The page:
Friday, January 15, 2016
Grit is the new it. People are talking the next generation as soft America and severely lacking in resilience and determination. So now, we want to build and develop children with grit. How do you build or foster grit in kids? I've been making a personal list of people I grew up around that were gritty. Some experienced hardship at a young age and they had to make a decision at a fork in the road. Some come from really hardworking families that seem determined by nature and persevered because it's simply the right thing to do. The point is, I've been fortunate to have people in my life that modeled grit without realizing it. People that spoke words to me like, "There aren't any shortcuts for this." "Life isn't fair." "Hard work pays off." Simple phrases that seem generic in nature or even cliche. When coupled with actions, these people have had a profound effect on my work ethic and how I view obstacles. Somehow, I've benefited from the people that weren't even related to me because I was able to watch them live their lives every day. Our kids are benefitting by watching you and how you handle hard work.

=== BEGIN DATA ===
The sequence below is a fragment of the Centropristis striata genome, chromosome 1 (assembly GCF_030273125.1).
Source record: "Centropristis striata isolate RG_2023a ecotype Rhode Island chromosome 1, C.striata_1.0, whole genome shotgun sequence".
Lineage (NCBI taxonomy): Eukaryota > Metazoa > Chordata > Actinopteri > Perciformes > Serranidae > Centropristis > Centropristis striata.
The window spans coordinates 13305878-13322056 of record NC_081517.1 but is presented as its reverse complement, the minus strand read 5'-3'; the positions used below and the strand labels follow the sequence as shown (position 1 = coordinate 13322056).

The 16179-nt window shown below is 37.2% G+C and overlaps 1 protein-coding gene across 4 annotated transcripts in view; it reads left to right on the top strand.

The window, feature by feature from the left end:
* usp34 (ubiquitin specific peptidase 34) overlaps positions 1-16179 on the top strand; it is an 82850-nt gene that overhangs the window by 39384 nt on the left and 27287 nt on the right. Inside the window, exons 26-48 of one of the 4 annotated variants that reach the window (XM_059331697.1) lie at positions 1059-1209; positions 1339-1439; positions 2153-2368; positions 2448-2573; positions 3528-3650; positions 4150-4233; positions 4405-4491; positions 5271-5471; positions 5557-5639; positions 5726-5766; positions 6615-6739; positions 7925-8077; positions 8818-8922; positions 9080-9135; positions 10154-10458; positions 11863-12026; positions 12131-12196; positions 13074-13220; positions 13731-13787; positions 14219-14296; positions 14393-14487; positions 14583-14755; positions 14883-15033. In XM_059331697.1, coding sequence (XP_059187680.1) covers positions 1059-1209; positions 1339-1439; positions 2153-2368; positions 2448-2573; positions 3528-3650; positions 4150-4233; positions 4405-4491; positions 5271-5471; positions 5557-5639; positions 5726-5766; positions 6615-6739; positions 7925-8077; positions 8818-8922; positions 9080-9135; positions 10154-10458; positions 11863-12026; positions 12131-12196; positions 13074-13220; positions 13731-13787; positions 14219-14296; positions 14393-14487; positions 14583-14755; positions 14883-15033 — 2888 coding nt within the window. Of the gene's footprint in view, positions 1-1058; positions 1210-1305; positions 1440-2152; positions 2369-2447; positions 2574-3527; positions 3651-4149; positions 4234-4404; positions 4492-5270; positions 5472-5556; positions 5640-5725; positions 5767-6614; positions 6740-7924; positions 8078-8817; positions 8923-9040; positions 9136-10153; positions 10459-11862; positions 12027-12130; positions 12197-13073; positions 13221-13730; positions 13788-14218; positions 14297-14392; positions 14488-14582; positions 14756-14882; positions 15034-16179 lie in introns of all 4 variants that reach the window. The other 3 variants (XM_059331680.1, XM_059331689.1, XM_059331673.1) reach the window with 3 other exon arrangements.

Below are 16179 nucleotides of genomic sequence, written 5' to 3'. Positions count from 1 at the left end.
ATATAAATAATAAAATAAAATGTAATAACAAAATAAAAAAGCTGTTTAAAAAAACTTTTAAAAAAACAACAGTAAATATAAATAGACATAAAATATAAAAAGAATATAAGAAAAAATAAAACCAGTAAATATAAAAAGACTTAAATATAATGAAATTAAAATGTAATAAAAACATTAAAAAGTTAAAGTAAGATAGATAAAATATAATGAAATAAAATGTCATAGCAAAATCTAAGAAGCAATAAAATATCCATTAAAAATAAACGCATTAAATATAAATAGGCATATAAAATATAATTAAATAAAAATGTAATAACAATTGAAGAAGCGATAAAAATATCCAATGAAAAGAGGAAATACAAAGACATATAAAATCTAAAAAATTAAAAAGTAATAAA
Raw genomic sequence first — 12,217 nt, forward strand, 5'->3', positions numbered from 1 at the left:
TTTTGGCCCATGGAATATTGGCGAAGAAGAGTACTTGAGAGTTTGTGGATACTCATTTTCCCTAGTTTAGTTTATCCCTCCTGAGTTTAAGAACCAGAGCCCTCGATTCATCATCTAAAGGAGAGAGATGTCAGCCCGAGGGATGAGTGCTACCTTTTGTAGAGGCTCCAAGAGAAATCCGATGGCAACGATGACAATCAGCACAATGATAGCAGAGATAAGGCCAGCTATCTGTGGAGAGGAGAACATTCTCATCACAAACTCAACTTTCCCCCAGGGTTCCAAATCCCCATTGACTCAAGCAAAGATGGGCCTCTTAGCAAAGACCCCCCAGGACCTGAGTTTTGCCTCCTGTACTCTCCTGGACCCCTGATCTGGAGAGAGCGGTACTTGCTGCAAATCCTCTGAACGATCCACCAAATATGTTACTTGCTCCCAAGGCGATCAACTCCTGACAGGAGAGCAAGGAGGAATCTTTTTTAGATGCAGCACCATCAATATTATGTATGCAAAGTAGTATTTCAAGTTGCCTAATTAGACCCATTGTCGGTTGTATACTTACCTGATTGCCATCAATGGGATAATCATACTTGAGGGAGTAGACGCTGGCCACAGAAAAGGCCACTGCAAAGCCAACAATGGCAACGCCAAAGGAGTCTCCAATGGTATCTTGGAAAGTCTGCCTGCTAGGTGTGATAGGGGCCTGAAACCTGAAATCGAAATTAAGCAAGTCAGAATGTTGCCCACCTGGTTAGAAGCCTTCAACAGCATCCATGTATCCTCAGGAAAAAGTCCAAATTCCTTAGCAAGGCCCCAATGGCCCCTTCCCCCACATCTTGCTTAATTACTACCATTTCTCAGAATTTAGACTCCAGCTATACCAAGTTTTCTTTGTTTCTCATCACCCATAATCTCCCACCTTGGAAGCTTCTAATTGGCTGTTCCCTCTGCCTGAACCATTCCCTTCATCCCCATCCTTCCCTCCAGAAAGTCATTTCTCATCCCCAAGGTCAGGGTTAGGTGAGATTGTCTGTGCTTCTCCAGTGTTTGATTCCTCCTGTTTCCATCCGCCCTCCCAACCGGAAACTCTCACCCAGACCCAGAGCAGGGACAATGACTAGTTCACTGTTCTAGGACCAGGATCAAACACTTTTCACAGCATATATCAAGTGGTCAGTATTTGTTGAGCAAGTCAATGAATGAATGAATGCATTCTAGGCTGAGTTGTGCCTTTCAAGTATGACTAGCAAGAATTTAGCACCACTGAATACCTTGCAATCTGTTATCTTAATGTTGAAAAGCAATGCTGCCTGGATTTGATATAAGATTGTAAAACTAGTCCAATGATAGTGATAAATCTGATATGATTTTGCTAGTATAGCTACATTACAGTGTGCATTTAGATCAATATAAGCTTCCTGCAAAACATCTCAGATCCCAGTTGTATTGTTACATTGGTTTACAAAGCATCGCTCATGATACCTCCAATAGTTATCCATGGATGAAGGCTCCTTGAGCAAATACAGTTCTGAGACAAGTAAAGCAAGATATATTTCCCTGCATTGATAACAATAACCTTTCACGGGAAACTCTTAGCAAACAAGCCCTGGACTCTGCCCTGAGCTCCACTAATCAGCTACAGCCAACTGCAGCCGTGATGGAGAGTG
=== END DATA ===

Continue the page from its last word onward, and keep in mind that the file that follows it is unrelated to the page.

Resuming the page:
I was googling grit as this Friday Focus rolled around in my mind this week. Wikipedia's entry on grit added a new element for me. My adjectives for grit have always been hardworking, determination, and perseverance. But I love this spin on grit from Wiki:
"Individuals high in grit are able to maintain their determination and motivation over long periods despite experiences with failure and adversity. Their passion and commitment towards the long-term objective is the overriding factor that provides the stamina required to “stay the course” amid challenges and set-backs. Essentially, the grittier person is focused on winning the marathon, not the sprint."
I guess I never wondered why people on my list were gritty, other than it must have been part of their character. But there it is in black and white, "passion and commitment towards the long-term objective." Gritty people are passionate and committed, it fits every personal scenario I've conjured up and I feel a little simple-minded for not pairing those adjectives and mine. That's what I want for my personal children, my students, and my staff. We need your personal passion and commitment to drive you through all of the obstacles and road blocks that pop up in the second semester. This is the time of year that teachers find themselves thinking, "I wonder if I'm qualified to do anything else?" The work is hard and we are slowly inching toward testing season which naturally invites stress into our lives. My prayer is that you will dig deep and decide that your students are worth the extra hard work. I need to you to get down and gritty.
Family Science Night
5th Graders using QR Codes to solve equations!
1/18 School Holiday!
1/19 6th Grade GT
1/20 5th Grade GT
1/20 TELPAS Rating Meeting after school
1/20 5th Grade Spelling Competition
1/22 Literacy Audit
1/22 Speech ARDS
1/22 LPAC 11:30 am
1/23 5th Grade UIL Competition - Crandall
1/26 GT Field Trip
1/27 ARDS/504 Meetings
1/28 ARDS/J. Hentschel Pod Field Trip
1/29 Jacob Pod Field Trip